Doctors at the Johns Hopkins Pediatric Brain Tumor Center are part of one of the largest brain tumor centers in the world. We have expertise in diagnosing and treating all types of brain tumors, including brain and spinal cord tumors in children.
How is a brain tumor diagnosed?
In addition to a complete medical history and physical examination of your child, examination procedures for a brain tumor may include:
- Neurological exam — your child's physician tests reflexes, muscle strength, eye and mouth movement, coordination, and alertness.
- Computed tomography scan (Also called a CT or CAT scan) — a diagnostic imaging procedure that uses a combination of x-rays and computer technology to produce cross-sectional images (often called slices), both horizontally and vertically, of the body. A CT scan shows detailed images of any part of the body, including the bones, muscles, fat, and organs. CT scans are more detailed than general x-rays.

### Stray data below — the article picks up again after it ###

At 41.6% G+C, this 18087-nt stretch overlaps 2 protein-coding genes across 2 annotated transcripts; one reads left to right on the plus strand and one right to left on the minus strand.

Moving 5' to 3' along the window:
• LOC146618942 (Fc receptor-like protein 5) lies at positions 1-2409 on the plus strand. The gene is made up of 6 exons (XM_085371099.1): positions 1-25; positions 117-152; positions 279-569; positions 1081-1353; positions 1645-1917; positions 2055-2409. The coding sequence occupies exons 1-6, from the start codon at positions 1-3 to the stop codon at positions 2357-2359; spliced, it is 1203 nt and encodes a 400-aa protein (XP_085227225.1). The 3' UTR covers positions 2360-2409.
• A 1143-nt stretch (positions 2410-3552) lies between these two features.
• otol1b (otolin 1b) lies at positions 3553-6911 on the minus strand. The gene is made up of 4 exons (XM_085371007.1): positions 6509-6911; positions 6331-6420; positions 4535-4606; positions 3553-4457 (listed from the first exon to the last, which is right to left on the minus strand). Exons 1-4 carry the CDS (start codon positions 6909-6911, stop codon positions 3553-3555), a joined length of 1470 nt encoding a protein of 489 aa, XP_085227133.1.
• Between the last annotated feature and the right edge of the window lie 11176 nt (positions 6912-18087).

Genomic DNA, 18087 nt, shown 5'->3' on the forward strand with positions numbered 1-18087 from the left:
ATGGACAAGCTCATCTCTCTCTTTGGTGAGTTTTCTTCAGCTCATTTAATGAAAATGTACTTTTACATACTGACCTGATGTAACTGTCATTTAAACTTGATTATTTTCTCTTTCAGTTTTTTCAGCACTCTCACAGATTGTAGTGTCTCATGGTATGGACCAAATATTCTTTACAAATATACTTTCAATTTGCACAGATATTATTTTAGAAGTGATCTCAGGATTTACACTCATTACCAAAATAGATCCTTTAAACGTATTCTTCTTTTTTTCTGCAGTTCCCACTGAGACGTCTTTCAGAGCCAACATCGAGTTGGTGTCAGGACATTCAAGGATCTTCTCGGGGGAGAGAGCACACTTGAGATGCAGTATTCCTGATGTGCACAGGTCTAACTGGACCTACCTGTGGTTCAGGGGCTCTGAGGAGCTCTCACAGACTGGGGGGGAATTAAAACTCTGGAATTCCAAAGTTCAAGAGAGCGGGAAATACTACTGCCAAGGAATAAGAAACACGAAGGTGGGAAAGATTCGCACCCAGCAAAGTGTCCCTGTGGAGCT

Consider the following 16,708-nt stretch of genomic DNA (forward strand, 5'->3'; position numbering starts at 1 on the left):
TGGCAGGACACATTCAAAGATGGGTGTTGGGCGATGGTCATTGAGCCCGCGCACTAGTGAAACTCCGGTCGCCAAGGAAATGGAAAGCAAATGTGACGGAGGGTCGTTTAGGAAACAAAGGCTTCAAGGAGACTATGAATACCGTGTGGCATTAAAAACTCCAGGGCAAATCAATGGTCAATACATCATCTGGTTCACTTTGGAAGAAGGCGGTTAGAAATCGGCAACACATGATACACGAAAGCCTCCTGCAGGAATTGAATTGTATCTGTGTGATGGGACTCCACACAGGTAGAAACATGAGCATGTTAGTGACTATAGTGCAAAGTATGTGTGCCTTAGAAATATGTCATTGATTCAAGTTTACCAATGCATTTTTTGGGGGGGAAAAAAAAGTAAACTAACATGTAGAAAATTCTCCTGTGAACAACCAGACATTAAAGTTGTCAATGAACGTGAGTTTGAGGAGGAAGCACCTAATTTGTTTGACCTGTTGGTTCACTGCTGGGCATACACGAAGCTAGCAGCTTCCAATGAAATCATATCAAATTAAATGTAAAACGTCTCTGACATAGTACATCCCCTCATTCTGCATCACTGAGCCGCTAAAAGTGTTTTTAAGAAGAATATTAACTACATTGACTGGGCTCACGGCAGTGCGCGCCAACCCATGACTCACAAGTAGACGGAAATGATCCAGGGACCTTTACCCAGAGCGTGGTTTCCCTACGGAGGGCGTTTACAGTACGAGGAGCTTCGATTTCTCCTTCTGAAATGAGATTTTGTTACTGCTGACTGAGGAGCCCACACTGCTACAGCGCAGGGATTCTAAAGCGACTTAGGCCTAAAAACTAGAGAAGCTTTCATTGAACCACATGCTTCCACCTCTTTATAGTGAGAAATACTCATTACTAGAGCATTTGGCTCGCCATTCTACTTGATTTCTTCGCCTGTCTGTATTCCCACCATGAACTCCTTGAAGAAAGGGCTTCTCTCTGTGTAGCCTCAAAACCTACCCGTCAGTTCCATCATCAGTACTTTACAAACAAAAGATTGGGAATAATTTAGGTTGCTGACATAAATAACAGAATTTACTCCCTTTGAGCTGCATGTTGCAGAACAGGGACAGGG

- Magnetic resonance imaging (MRI) — a diagnostic procedure that uses a combination of large magnets, radiofrequencies, and a computer to produce detailed images of organs and structures within the body. MRI is very helpful for looking at the brain and spinal cord.
- X-ray — a diagnostic test which uses invisible electromagnetic energy beams to produce images of internal tissues, bones, and organs onto film.
- Angiogram — a dye is used to visualize all the blood vessels in the brain with x-rays in order to detect certain types of tumors.
- Myelogram — an x-ray of the spine, similar to an angiogram, but involves injecting dye into the spinal canal.
- Lumbar puncture/spinal tap — a special needle is placed into the lower back, into the spinal canal. This is the area around the spinal cord. A small amount of cerebral spinal fluid (CSF) can be removed and sent for testing. CSF is the fluid which bathes the brain and spinal cord.
- Positron emission tomography (PET) — in nuclear medicine, a procedure that measures the metabolic activity of cells. A PET scan may show areas of cancer that may not be seen on a CT scan or an MRI scan.
Examination of a brain tumor depends mostly on the types of cells in which the tumor begins and the tumor location.